Institute for Brain Science @Columbia

The Kavli Institute for Brain Science at Columbia University probes the complex network of brain cells and their connections.

Led by Eric Kandel, M.D. (2000 Nobel laureate), and co-directors Thomas Jessell (2008 Kavli Prize laureate) and Rafael Yuste (Investigator, Howard Hughes Medical Institute), the Institute uses advanced imaging technology to observe neurons, synapses, and neural circuits as they develop and function, and as they respond to learning.

Columbia Neuroscience

Columbia Neuroscience is centered around the Kavli Institute for Brain Science and the Zuckerman Mind Brain Behavior Institute with 70 labs in 15 different departments.

Cumulatively, the Columbia neuroscience community of world-class neurobiologists generates more research funding than any other group in the country. Among them are two Nobel Prize winners, KIBS Director Eric Kandel and KIBS Investigator Richard Axel; 11 Howard Hughes Medical Institute investigators; eight members of the National Academy of Sciences; and 13 members of the Institute of Medicine of the National Academies.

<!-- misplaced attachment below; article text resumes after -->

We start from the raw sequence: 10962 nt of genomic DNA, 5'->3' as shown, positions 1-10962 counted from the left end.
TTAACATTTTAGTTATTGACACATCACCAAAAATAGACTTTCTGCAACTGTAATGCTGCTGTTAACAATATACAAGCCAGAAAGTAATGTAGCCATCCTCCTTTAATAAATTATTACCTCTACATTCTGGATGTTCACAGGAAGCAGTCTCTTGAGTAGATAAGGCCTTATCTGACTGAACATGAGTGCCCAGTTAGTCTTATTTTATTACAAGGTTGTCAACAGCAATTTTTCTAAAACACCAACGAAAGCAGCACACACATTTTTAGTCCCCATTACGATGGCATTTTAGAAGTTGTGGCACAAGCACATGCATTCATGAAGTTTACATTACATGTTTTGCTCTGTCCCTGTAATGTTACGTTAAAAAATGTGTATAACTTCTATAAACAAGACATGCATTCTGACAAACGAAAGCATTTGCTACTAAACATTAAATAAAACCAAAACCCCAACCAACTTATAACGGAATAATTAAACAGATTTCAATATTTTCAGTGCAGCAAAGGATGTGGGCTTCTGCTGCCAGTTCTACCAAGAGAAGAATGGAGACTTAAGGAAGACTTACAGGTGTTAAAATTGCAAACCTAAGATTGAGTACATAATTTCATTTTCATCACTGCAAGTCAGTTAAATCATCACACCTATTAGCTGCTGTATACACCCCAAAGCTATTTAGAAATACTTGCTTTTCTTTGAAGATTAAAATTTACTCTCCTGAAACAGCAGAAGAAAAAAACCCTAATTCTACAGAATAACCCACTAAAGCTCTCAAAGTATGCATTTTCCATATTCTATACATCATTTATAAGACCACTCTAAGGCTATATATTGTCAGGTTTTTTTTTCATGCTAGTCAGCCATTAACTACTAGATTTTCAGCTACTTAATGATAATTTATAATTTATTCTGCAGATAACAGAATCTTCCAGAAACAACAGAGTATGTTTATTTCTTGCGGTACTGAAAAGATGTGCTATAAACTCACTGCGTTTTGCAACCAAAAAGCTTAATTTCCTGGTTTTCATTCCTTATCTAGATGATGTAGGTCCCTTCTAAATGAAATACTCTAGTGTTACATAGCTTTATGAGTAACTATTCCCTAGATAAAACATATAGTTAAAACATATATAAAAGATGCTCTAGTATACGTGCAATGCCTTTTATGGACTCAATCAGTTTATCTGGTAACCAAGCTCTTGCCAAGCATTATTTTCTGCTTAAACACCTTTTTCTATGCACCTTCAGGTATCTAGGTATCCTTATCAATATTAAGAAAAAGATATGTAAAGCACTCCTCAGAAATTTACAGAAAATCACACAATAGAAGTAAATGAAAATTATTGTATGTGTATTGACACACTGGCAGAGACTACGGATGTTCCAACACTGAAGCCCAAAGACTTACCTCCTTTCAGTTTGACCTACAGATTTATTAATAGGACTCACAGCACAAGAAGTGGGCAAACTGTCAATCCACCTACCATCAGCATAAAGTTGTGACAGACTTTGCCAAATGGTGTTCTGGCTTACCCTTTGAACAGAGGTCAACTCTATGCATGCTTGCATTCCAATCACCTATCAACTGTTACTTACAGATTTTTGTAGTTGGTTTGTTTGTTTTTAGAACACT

Larry Abbott, PhD – Columbia

William Bloor Professor of Neuroscience, Columbia University College of Physicians and Surgeons
Member of BRAIN Multi-Council Working Group (NINDS council)

Dr. Abbott, trained as a physicist, joined Columbia in 2005 as co-director of the Center for Theoretical Neuroscience. Using computational modeling and mathematical analysis, Dr. Abbott explores how single neurons respond to synaptic inputs, how neurons interact in neural circuits, and how large networks of neurons represent, store, and process information.

Rafael Yuste, MD, PhD – Columbia

Professor, Biological Sciences and Neuroscience and Co-Director, Kavli Institute for Brain Science at Columbia University
Member, Multi-Council Working Group (BRAIN Initiative)
Member, Advisory Committee to the Director (NIH)

Dr. Yuste has pioneered the application of imaging techniques, such as calcium imaging of neuronal circuits, two-photon imaging, photostimulation using caged compounds and holographic spatial light modulation microscopy.

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